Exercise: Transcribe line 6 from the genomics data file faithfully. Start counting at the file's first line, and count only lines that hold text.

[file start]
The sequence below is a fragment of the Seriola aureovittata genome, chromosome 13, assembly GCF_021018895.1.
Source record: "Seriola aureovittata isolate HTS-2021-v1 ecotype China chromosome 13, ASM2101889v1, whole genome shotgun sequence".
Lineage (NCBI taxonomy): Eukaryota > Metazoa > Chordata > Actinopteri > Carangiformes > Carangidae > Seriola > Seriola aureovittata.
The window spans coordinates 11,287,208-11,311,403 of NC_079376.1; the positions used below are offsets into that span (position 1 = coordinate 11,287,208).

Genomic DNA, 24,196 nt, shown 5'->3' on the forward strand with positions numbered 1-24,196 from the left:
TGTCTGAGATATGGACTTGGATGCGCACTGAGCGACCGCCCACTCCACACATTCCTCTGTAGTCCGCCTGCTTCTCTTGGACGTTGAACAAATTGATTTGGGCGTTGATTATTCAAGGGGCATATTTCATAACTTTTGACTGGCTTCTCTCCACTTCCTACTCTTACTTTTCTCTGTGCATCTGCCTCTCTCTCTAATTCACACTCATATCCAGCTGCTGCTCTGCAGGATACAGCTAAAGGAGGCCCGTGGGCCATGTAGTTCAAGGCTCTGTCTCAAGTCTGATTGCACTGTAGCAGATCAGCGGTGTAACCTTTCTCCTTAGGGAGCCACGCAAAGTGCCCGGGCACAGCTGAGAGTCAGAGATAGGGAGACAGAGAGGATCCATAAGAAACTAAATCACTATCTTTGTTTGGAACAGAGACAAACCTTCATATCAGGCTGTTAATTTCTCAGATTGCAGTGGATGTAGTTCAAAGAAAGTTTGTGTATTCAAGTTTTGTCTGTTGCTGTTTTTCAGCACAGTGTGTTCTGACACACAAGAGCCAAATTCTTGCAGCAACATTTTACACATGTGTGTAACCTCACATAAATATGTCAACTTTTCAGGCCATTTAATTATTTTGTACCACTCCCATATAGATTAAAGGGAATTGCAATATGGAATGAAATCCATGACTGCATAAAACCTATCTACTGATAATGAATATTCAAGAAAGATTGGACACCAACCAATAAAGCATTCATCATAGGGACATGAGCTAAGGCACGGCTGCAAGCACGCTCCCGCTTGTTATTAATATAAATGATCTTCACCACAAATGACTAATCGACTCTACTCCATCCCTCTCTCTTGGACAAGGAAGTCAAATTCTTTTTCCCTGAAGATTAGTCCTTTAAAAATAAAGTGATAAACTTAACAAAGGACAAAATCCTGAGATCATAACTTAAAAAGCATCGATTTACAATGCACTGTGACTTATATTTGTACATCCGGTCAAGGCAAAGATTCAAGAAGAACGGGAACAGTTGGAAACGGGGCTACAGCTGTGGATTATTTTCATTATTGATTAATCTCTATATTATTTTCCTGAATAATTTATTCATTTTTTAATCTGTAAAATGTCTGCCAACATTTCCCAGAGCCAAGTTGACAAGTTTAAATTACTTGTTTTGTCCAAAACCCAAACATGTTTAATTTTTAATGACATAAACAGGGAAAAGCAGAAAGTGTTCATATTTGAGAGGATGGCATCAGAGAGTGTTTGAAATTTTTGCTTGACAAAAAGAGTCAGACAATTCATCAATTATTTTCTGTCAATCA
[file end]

TGTCTGAGATATGGACTTGGATGCGCACTGAGCGACCGCCCACTCCACACATTCCTCTGTAGTCCGCCTGCTTCTCTTGGACGTTGAACAAATTGATTTGGGCGTTGATTATTCAAGGGGCATATTTCATAACTTTTGACTGGCTTCTCTCCACTTCCTACTCTTACTTTTCTCTGTGCATCTGCCTCTCTCTCTAATTCACACTCATATCCAGCTGCTGCTCTGCAGGATACAGCTAAAGGAGGCCCGTGGGCCATGTAGTTCAAGGCTCTGTCTCAAGTCTGATTGCACTGTAGCAGATCAGCGGTGTAACCTTTCTCCTTAGGGAGCCACGCAAAGTGCCCGGGCACAGCTGAGAGTCAGAGATAGGGAGACAGAGAGGATCCATAAGAAACTAAATCACTATCTTTGTTTGGAACAGAGACAAACCTTCATATCAGGCTGTTAATTTCTCAGATTGCAGTGGATGTAGTTCAAAGAAAGTTTGTGTATTCAAGTTTTGTCTGTTGCTGTTTTTCAGCACAGTGTGTTCTGACACACAAGAGCCAAATTCTTGCAGCAACATTTTACACATGTGTGTAACCTCACATAAATATGTCAACTTTTCAGGCCATTTAATTATTTTGTACCACTCCCATATAGATTAAAGGGAATTGCAATATGGAATGAAATCCATGACTGCATAAAACCTATCTACTGATAATGAATATTCAAGAAAGATTGGACACCAACCAATAAAGCATTCATCATAGGGACATGAGCTAAGGCACGGCTGCAAGCACGCTCCCGCTTGTTATTAATATAAATGATCTTCACCACAAATGACTAATCGACTCTACTCCATCCCTCTCTCTTGGACAAGGAAGTCAAATTCTTTTTCCCTGAAGATTAGTCCTTTAAAAATAAAGTGATAAACTTAACAAAGGACAAAATCCTGAGATCATAACTTAAAAAGCATCGATTTACAATGCACTGTGACTTATATTTGTACATCCGGTCAAGGCAAAGATTCAAGAAGAACGGGAACAGTTGGAAACGGGGCTACAGCTGTGGATTATTTTCATTATTGATTAATCTCTATATTATTTTCCTGAATAATTTATTCATTTTTTAATCTGTAAAATGTCTGCCAACATTTCCCAGAGCCAAGTTGACAAGTTTAAATTACTTGTTTTGTCCAAAACCCAAACATGTTTAATTTTTAATGACATAAACAGGGAAAAGCAGAAAGTGTTCATATTTGAGAGGATGGCATCAGAGAGTGTTTGAAATTTTTGCTTGACAAAAAGAGTCAGACAATTCATCAATTATTTTCTGTCAATCA